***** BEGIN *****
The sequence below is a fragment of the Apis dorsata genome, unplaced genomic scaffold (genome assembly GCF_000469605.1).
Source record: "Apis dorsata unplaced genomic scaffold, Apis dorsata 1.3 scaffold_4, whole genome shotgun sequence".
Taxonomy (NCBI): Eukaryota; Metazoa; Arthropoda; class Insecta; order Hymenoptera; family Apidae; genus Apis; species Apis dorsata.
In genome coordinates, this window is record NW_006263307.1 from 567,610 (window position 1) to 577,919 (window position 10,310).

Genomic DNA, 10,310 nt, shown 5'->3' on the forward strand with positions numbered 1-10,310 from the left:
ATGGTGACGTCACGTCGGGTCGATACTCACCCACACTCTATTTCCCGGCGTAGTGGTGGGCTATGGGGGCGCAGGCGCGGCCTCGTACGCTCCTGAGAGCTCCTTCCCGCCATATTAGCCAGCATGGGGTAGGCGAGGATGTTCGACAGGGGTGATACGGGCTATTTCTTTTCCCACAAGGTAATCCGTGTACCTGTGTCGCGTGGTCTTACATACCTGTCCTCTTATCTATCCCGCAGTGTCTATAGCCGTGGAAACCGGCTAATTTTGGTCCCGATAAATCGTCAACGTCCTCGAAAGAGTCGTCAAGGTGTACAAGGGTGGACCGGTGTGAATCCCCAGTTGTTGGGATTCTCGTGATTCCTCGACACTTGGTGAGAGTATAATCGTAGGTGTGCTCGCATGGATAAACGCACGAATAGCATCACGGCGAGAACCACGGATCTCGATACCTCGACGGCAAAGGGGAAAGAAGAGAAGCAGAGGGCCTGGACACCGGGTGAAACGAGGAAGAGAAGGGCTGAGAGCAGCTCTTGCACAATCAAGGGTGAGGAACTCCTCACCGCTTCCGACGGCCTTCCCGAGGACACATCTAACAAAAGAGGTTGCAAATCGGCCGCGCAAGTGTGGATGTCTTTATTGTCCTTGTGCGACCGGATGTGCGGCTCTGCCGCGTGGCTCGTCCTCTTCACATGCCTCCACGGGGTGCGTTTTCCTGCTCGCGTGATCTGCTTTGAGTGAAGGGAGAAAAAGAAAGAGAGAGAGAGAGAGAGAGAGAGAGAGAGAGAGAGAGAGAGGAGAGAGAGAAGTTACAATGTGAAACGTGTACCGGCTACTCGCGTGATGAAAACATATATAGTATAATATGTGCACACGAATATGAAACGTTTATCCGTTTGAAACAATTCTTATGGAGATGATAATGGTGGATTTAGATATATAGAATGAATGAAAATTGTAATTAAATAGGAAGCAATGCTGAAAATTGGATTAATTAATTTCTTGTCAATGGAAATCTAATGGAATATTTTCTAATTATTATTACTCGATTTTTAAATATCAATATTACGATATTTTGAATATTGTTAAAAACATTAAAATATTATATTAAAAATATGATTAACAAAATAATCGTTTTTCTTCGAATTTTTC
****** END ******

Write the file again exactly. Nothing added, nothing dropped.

The sequence below is a fragment of the Apis dorsata genome, unplaced genomic scaffold (genome assembly GCF_000469605.1).
Source record: "Apis dorsata unplaced genomic scaffold, Apis dorsata 1.3 scaffold_4, whole genome shotgun sequence".
Taxonomy (NCBI): Eukaryota; Metazoa; Arthropoda; class Insecta; order Hymenoptera; family Apidae; genus Apis; species Apis dorsata.
In genome coordinates, this window is record NW_006263307.1 from 567,610 (window position 1) to 577,919 (window position 10,310).

Genomic DNA, 10,310 nt, shown 5'->3' on the forward strand with positions numbered 1-10,310 from the left:
ATGGTGACGTCACGTCGGGTCGATACTCACCCACACTCTATTTCCCGGCGTAGTGGTGGGCTATGGGGGCGCAGGCGCGGCCTCGTACGCTCCTGAGAGCTCCTTCCCGCCATATTAGCCAGCATGGGGTAGGCGAGGATGTTCGACAGGGGTGATACGGGCTATTTCTTTTCCCACAAGGTAATCCGTGTACCTGTGTCGCGTGGTCTTACATACCTGTCCTCTTATCTATCCCGCAGTGTCTATAGCCGTGGAAACCGGCTAATTTTGGTCCCGATAAATCGTCAACGTCCTCGAAAGAGTCGTCAAGGTGTACAAGGGTGGACCGGTGTGAATCCCCAGTTGTTGGGATTCTCGTGATTCCTCGACACTTGGTGAGAGTATAATCGTAGGTGTGCTCGCATGGATAAACGCACGAATAGCATCACGGCGAGAACCACGGATCTCGATACCTCGACGGCAAAGGGGAAAGAAGAGAAGCAGAGGGCCTGGACACCGGGTGAAACGAGGAAGAGAAGGGCTGAGAGCAGCTCTTGCACAATCAAGGGTGAGGAACTCCTCACCGCTTCCGACGGCCTTCCCGAGGACACATCTAACAAAAGAGGTTGCAAATCGGCCGCGCAAGTGTGGATGTCTTTATTGTCCTTGTGCGACCGGATGTGCGGCTCTGCCGCGTGGCTCGTCCTCTTCACATGCCTCCACGGGGTGCGTTTTCCTGCTCGCGTGATCTGCTTTGAGTGAAGGGAGAAAAAGAAAGAGAGAGAGAGAGAGAGAGAGAGAGAGAGAGAGAGAGAGAGGAGAGAGAGAAGTTACAATGTGAAACGTGTACCGGCTACTCGCGTGATGAAAACATATATAGTATAATATGTGCACACGAATATGAAACGTTTATCCGTTTGAAACAATTCTTATGGAGATGATAATGGTGGATTTAGATATATAGAATGAATGAAAATTGTAATTAAATAGGAAGCAATGCTGAAAATTGGATTAATTAATTTCTTGTCAATGGAAATCTAATGGAATATTTTCTAATTATTATTACTCGATTTTTAAATATCAATATTACGATATTTTGAATATTGTTAAAAACATTAAAATATTATATTAAAAATATGATTAACAAAATAATCGTTTTTCTTCGAATTTTTC